South Africa produces a wide variety of white wines, taken from traditional white grapes such as Cabernet Sauvignon and Pinot Noir, as well as varieties which have been produced in South Africa itself. One of the newer varieties of South African white wines, established during the 1980s and 90s, is Chardonnay. This ever-popular wine is one of the most widely drunk around the world, but it is only in the last two decades that it has begun to gain ground in South Africa. Nevertheless, it is one of South Africa’s best exports, and has a distinctive flavour that can be enjoyed with a variety of meals.
One of the most common methods of introducing flavour into Chardonnay is to mature the wine in oak barrels. When it has been fermented in a good oak barrel, and allowed to mature in that same barrel, it takes on a particular taste which increases the very light natural flavour of the wines. With South African grown Chardonnay grapes, a blend of tropical fruit tastes can also be added to the wine in order to give it a more interesting taste.
Chardonnay is not always easy to produce, since its individual taste can easily be overwhelmed by introduced flavours such as the oak fermenting method described above. This problem, known as over-oaking, is particularly difficult for first-time growers to avoid, and so producing a Chardonnay wine is seen as something of a rite-of-passage for wine-makers. Old-world traditions typically encourage the use of a number of different flavours and bouquets in the Chardonnay mix, and flavours such as smoked or spiced woods (usually oak that has been treated on order to pass flavours onto the wine), cinnamon, cloves, and caramels, all of which add a rather nutty or toasted taste to the original grape. In South Africa, more exotic spices can be introduced, including mango, pineapple and coconut, which can change the typical flavours of the Chardonnay to something more fruity or flowery. Some South African farmers are also experimenting with mixing Chardonnay grapes with other white wine grapes such as Chenin Blanc. The most experimental area in South Africa, the Western Cape, has blended Chardonnay with Cape Riesling, a plant which has been developed in South Africa, and Sauvignon Blanc, a newer vine which has been planted in a number of areas.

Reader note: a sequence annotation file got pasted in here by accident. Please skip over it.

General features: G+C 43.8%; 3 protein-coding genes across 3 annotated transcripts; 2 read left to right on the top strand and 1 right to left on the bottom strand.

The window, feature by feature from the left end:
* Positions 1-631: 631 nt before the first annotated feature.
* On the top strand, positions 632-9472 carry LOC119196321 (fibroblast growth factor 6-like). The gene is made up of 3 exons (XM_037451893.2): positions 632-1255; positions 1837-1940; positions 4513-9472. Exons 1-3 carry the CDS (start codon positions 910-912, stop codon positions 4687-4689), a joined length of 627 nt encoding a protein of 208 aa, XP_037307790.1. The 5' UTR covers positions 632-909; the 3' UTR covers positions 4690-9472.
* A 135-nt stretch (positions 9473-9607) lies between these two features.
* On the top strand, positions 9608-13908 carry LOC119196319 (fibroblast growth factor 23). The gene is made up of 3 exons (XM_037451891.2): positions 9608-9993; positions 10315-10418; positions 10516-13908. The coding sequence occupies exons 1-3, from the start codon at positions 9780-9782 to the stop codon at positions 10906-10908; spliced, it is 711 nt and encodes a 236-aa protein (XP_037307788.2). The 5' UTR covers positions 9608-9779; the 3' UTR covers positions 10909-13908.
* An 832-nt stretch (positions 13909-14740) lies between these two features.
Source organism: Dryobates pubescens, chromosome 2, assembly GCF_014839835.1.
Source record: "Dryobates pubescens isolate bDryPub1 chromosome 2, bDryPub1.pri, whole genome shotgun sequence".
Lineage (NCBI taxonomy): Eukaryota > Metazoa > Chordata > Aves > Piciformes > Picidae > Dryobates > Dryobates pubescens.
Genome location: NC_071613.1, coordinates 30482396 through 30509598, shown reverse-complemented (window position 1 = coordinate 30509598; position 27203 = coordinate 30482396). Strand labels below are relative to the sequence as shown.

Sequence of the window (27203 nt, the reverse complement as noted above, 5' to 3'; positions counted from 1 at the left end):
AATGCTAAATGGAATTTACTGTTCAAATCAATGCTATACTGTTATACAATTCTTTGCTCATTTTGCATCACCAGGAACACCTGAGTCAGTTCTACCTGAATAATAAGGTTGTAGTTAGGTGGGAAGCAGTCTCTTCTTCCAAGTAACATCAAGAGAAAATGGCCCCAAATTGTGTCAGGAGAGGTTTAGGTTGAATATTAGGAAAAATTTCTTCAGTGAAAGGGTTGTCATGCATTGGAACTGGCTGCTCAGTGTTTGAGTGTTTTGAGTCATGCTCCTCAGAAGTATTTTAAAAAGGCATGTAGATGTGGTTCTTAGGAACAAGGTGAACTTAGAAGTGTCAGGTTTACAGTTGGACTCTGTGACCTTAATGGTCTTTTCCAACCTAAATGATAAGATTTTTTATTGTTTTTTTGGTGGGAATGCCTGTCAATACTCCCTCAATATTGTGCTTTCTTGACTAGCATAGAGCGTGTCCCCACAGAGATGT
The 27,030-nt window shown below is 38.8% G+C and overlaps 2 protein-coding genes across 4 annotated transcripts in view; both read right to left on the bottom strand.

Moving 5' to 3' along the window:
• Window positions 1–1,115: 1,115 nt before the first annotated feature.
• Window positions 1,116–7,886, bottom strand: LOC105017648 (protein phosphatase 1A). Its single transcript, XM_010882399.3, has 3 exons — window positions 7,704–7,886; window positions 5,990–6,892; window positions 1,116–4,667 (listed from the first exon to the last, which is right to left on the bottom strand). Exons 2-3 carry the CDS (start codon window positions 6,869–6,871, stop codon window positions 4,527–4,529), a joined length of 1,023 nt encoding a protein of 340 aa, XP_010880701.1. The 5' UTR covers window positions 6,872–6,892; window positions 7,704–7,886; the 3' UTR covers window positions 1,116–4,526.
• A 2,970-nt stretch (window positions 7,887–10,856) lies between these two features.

Chardonnay is a very versatile wine and can be consumed with a number of meals, although it tends to be used almost exclusively with white meats and fish such as chicken, turkey and cod. This is because its original, subtle flavour goes well with these types of meals. It can also be used with mildly spiced dishes such as mushroom soup or a roast chicken dinner. More heavily smoked Chardonnay wines can be paired with spiced foods, or smoked fish such as kippers, since it does tend to overpower more delicately flavoured dishes. The more oak-based Chardonnay tends to need a meal with sharp flavours in, so garlic, guacamole or tomato dishes are all good meals to consider when serving this white wine.
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